Acid Test Kit - Titration Method
Test the Total Acid (TA) of beer, wine, cider, vinegar, Kombucha, Water Kefir, Ginger or any Juice.
How flavorful and acidic your brew, is dependent upon how much sugar and how much alcohol is in your brew.
Complete Kit with instructions. Simply take a sample of your ferment and you'll know your Titratable Acidity measured as tartaric acid. Why do you need to know this?
Simply, the more you know the better you'll be able to brew reliable predictable brews - of any kind. Total acids (TA) may be adjusted, both before the start or after. TA help determine what combinations and how much of a combination will deliver that sought after perfect brew. By far and large brewing is an ART. But there is a real SCIENCE behind this art of brewing.
12 cc - Plastic Syringe
Testing Vial with Cover
2 oz. - Sodium Hydroxide Solution - 0.2 Normal
3 dram Phenolphthalein Indicator - 1.0%
Reagent Stability Information:
Sodium Hydroxide Solution - 0.2 Normal (2 year shelf life cool & closed, 3 month shelf life cool and opened)
Phenolphthalein Indicator - 1.0% (5 year + Shelf life)
Many of our customers want to know how much alcohol is in their Kombucha, Ginger Beer, or Water Kefir. Typically the amount of alcohol in these types of brews are around 1%. Considered by most as non-alcohol (except for the FDA and TTB which by U.S. Law hold 0.05% to be an alcoholic beverage). independent lab testing is either expensive or the margin or error greater than the actual alcohol amount, therefore it's not practical to test.
Beer and wine home brewers rely upon a Hydrometer or Brix. From which one can read << potential alcohol >> and simple math reveals about how much alcohol you have. Generally in the 4 -12% range. But for Kombucha home brewers, the gluconobacter (acteobacter bacteria) are busy converting all that alcohol to acetic acid. Therefore one extra step is needed.
To determine the approximate amount of alcohol in Kombucha Tea. First determine the sugar level (Hydrometer or Brix). Take a final reading when the brew is finished to your satisfaction. Subtracting reveals the potential alcohol. Then minus any acids. (TA) Because the alcohol is being converted to acid by any acetobacter present.
As a benchmark we use Cornell University Food Science Kombucha Study. There are now numerous other respectable studies one may use. Cornell described their kombucha brew as pleasantly semi-sweet, semi-sour with a pH 2.5. We have found the pH may be as high as 3.5 with TA ~ 3 g/L and alcohol ~ 0.5%. Cornell listed their stats as; 4.8 g/L sugar, 2g/L Gluconic acid, 0.7 g/L acetic acid, with a TA (total acid of 3.3 g/L) and <0.6% alcohol, after a 9 day ferment at 78F. Time and Temperature will change results.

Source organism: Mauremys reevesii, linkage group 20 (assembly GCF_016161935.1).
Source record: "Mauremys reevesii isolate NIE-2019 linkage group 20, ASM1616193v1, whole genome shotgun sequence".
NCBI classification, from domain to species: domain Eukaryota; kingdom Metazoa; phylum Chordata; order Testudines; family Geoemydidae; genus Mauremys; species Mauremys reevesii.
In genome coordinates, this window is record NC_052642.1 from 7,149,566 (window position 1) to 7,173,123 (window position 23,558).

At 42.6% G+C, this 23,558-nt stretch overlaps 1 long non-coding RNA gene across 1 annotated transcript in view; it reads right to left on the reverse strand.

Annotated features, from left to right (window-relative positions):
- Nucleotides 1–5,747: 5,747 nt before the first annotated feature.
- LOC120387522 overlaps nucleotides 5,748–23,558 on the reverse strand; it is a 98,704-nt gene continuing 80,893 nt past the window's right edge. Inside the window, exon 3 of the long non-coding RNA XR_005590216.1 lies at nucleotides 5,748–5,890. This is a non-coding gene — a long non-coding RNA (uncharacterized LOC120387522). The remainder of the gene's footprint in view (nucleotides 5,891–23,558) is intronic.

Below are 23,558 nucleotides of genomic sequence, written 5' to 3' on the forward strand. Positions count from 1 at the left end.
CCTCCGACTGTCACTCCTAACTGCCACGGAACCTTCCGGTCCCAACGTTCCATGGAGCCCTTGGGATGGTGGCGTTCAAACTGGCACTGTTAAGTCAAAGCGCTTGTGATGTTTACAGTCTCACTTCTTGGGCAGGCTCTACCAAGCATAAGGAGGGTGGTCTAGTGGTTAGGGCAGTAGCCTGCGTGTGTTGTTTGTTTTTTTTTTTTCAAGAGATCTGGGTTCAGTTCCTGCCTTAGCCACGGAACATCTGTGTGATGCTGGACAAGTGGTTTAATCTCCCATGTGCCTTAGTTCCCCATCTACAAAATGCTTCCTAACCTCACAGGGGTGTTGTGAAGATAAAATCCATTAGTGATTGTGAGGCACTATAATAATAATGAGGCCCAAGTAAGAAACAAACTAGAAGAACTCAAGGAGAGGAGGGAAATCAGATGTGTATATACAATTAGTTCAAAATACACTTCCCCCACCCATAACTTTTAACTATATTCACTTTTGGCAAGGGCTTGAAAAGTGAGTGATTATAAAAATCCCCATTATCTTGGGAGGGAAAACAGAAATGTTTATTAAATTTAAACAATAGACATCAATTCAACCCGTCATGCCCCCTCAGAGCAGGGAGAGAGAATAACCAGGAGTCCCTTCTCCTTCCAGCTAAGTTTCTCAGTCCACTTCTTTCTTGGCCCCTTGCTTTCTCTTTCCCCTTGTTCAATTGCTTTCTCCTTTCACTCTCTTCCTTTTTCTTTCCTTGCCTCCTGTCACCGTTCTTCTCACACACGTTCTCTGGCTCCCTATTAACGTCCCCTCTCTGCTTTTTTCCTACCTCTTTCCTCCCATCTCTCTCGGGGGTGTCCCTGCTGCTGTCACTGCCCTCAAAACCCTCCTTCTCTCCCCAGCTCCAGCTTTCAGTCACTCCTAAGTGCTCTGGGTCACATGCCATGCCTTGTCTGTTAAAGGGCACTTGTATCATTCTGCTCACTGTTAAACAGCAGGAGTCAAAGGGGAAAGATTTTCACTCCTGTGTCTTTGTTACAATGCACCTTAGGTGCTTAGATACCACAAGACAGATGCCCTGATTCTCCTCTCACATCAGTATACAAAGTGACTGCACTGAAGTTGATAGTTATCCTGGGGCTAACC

This method can work for Ginegr Beer and Water Kefir. However these Probiotic Soda ferments use lactobacillus bacteria which produce lactic acid, acetic acid, carbonation and some alcohol. Some home brews of these Lacto-Ferments may produce higher levels of alcohol. A Drunk Driving court case in Germany convicted one person of drunk driving after he described his brewing process and confessed to drinking his home brew and then driving.
How much or how little acids are in your brew can not only destroy the taste and flavor but lead to spoilage. Clear directions are included in each test kit.
This kit uses the industry standard method for determining acid levels, scaled down to a kit you can use at home.
Complete instructions and supplies are included. Just take a small sample of your juice, and in minutes you will have an accurate calculation of your Titratable Acidity measured as tartaric acid.
We calculate the average cost per test around 25 cents. We also have a Red Cabbage Titration Method article in our Library and Research section. Using your real red cabbage from the grocery store, boil to obtain the red liquid, and following the same basic Titration Method described in the directions you'll save on the cost of buying chemicals. We don't suggest you have to test every batch. You can be testing almost every batch with a Hygrometer or Brix, and a pH meter, as once purchased there is no further costs associated. But testing in the beginning will help determine what is a good or great, and what isn't. Once you get your recipe down and the variables as constant your brew should be consistent. Testing then only once in awhile would be needed. Keeping records and notes is always advised.
Be aware that all these test rely upon being able to determine the color change. The darker your brew the harder it may be to determine. Some folks water down their brew (to lighten the color) and remember the ratio to recalculate. Science is fun.